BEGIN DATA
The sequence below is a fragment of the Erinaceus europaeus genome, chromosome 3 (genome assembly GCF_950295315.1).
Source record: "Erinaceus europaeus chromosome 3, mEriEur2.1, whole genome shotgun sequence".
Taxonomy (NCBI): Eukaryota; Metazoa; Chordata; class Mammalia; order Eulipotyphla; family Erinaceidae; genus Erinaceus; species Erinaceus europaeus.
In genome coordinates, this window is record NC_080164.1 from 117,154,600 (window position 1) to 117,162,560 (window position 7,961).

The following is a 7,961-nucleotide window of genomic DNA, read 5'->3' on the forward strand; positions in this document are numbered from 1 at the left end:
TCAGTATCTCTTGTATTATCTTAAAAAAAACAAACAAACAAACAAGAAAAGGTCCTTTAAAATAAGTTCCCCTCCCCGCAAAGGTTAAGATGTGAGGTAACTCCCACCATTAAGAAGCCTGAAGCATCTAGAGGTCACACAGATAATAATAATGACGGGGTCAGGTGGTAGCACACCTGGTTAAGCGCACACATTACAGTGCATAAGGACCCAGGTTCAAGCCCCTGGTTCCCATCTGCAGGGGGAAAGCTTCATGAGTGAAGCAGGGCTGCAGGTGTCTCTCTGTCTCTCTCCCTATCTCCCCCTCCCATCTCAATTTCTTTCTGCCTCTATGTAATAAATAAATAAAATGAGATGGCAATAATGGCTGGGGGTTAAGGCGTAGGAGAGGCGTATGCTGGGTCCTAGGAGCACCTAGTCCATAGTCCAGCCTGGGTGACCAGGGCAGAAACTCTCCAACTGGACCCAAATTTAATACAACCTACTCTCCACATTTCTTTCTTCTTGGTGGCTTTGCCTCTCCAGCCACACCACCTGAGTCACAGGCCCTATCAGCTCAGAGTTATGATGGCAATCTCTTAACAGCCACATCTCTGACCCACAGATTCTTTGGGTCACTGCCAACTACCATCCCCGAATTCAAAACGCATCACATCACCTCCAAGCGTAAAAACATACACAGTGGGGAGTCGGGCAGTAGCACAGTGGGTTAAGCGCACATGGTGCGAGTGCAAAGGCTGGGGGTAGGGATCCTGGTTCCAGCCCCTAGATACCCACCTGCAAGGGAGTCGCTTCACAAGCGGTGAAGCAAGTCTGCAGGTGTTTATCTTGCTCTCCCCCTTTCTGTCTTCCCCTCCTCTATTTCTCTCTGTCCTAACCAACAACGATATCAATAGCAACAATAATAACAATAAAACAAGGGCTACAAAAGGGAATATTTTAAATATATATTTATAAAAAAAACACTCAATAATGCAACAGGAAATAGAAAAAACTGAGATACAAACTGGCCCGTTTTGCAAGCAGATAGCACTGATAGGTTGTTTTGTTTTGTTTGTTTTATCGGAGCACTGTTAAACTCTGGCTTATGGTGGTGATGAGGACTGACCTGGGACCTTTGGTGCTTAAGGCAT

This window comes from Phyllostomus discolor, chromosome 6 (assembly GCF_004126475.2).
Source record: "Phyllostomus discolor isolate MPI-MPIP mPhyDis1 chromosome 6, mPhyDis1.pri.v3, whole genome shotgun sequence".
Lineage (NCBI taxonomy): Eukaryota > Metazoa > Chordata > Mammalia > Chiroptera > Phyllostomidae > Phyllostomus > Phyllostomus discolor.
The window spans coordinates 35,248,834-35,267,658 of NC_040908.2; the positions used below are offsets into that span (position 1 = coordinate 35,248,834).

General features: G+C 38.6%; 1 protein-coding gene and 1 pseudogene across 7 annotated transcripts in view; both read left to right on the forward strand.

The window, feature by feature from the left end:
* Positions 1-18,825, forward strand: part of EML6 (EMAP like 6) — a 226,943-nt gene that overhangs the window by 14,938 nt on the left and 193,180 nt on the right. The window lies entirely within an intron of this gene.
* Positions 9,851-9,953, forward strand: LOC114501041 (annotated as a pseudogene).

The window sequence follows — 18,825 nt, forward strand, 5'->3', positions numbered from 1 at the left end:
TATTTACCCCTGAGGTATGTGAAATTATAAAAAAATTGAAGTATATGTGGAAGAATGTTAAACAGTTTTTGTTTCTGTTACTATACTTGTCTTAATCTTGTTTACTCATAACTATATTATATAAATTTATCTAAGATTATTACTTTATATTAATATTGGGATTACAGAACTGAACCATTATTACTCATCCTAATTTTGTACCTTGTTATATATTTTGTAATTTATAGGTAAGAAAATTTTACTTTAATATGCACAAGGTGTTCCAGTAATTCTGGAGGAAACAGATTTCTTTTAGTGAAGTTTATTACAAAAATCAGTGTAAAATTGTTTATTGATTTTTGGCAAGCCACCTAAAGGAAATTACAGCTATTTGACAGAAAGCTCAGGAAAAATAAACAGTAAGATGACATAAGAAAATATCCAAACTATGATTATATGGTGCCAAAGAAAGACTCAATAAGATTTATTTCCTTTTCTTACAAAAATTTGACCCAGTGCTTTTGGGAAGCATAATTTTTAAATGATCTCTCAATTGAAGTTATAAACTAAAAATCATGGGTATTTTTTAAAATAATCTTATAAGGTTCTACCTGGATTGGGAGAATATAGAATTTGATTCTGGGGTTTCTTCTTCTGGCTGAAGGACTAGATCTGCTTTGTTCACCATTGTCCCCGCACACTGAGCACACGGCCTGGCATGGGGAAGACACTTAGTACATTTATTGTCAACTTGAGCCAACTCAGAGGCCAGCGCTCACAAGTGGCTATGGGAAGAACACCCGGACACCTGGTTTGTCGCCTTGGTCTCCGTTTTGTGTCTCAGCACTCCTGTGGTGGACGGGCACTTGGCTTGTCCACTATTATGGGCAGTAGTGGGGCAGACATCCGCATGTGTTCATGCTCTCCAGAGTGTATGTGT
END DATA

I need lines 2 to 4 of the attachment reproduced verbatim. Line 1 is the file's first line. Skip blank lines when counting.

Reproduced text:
Source record: "Erinaceus europaeus chromosome 3, mEriEur2.1, whole genome shotgun sequence".
Taxonomy (NCBI): Eukaryota; Metazoa; Chordata; class Mammalia; order Eulipotyphla; family Erinaceidae; genus Erinaceus; species Erinaceus europaeus.
In genome coordinates, this window is record NC_080164.1 from 117,154,600 (window position 1) to 117,162,560 (window position 7,961).